Julen Etxabe has produced a wonderful series of conversations with leading (critical) legal theorists and we are thrilled to bring it to you. Each of these short interviews (around 30 minutes each), introduces how the different theorists explore law and legal thinking. He interviews Mark Antaki, Rebecca Johnson, William MacNeil, Panu Minkkinen, Jennifer Nedelsky, Scott Veitch, and James Boyd White. This is an extraordinary space which will help to think about legal theory teaching. But it is also pitched at a level that might be suggested to undergrad students who would like to explore other traditions of legal thinking.
Julen writes: ‘What is jurisprudence and how would you characterize it? What is the role of jurisprudence in Law Schools? Is it valuable for students to take it as a mandatory course? What are the challenges and the rewards—intellectual, pedagogical, and practical—of teaching it? How is your own approach to jurisprudence informed?
In a series of 30-minute interviews, I asked these and similar questions to seven leading “legal thinkers” in Canada and other parts of the world, including the United States, Australia, Finland, and Hong Kong. The conversations were recorded via zoom in August-September 2020, in the midst of the COVID-19 global pandemic, as a pedagogical tool to be used in the classroom. The conversational style of interviews hoped to generate a sense of proximity with the authors that could somehow compensate for the lack of in-class interaction with students.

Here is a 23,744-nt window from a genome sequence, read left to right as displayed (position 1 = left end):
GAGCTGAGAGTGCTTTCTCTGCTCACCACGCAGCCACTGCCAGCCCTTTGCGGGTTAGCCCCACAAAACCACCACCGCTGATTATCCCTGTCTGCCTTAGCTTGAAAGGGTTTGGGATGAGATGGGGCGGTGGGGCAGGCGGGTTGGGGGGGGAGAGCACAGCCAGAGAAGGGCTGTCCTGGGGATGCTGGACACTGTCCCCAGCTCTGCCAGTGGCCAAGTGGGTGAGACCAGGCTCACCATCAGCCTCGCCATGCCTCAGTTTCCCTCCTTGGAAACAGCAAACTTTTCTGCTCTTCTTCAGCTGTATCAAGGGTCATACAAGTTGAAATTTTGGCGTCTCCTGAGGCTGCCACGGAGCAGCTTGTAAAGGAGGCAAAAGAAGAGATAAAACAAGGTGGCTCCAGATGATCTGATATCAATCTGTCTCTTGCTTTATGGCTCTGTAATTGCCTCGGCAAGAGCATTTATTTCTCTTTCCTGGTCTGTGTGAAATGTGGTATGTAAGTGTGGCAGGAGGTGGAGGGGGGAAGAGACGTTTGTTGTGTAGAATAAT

Before watching the interviews at home, students read short biographical details of the interviewees with one accompanying article by them. Afterwards, they were invited to post their reactions and comments in our online community in canvas. During the contact sessions, substantial time was devoted to discuss the interviews in break out groups. Students shared what they found worth noting, illuminating, or thought-provoking, and especially those aspects which resonated more closely with their experiences in the law school, their legal education, or as students of jurisprudence.
One thing that transpired most vividly in the conversations was the variety of approaches and the breadth of jurisprudence. Rather than as a well-bounded discipline, or as a canonical set of texts, topics, and authors, jurisprudence emerges as a lively and expansive field of study. The authors seem less committed to forms of abstract theorizing than to situated and creative thinking, and they highlight productive ways of engaging, addressing, and acting upon the myriad ways by which law is brought to life.
The seven interviews collected here are geographically and culturally diverse, with different methodological and legal backgrounds. I hope to enlarge the plurality of voices during a second round of conversations in the summer of 2021.